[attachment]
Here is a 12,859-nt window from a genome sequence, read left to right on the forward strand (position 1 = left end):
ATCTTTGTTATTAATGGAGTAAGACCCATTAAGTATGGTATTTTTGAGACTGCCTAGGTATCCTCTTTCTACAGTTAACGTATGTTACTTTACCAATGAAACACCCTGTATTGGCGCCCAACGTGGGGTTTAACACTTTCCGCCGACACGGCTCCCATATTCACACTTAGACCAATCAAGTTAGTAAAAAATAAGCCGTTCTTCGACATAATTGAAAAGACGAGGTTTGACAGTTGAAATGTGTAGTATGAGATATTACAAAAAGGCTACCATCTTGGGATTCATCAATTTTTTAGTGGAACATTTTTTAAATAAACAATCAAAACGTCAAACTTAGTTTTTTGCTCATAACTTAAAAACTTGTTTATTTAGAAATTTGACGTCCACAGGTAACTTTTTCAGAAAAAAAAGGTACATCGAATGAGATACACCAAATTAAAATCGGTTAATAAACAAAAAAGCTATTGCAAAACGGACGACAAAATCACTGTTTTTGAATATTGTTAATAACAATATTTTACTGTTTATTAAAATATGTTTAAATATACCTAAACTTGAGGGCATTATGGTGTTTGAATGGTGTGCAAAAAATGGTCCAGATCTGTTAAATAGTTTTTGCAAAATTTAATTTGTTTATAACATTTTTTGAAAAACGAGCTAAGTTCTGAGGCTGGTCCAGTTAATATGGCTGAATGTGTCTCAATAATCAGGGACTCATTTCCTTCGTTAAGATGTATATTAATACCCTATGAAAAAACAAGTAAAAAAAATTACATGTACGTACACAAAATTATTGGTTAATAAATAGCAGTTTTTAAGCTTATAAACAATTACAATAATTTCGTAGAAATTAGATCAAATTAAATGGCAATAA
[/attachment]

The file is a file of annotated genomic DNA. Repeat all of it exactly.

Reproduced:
Here is a 12,859-nt window from a genome sequence, read left to right on the forward strand (position 1 = left end):
ATCTTTGTTATTAATGGAGTAAGACCCATTAAGTATGGTATTTTTGAGACTGCCTAGGTATCCTCTTTCTACAGTTAACGTATGTTACTTTACCAATGAAACACCCTGTATTGGCGCCCAACGTGGGGTTTAACACTTTCCGCCGACACGGCTCCCATATTCACACTTAGACCAATCAAGTTAGTAAAAAATAAGCCGTTCTTCGACATAATTGAAAAGACGAGGTTTGACAGTTGAAATGTGTAGTATGAGATATTACAAAAAGGCTACCATCTTGGGATTCATCAATTTTTTAGTGGAACATTTTTTAAATAAACAATCAAAACGTCAAACTTAGTTTTTTGCTCATAACTTAAAAACTTGTTTATTTAGAAATTTGACGTCCACAGGTAACTTTTTCAGAAAAAAAAGGTACATCGAATGAGATACACCAAATTAAAATCGGTTAATAAACAAAAAAGCTATTGCAAAACGGACGACAAAATCACTGTTTTTGAATATTGTTAATAACAATATTTTACTGTTTATTAAAATATGTTTAAATATACCTAAACTTGAGGGCATTATGGTGTTTGAATGGTGTGCAAAAAATGGTCCAGATCTGTTAAATAGTTTTTGCAAAATTTAATTTGTTTATAACATTTTTTGAAAAACGAGCTAAGTTCTGAGGCTGGTCCAGTTAATATGGCTGAATGTGTCTCAATAATCAGGGACTCATTTCCTTCGTTAAGATGTATATTAATACCCTATGAAAAAACAAGTAAAAAAAATTACATGTACGTACACAAAATTATTGGTTAATAAATAGCAGTTTTTAAGCTTATAAACAATTACAATAATTTCGTAGAAATTAGATCAAATTAAATGGCAATAA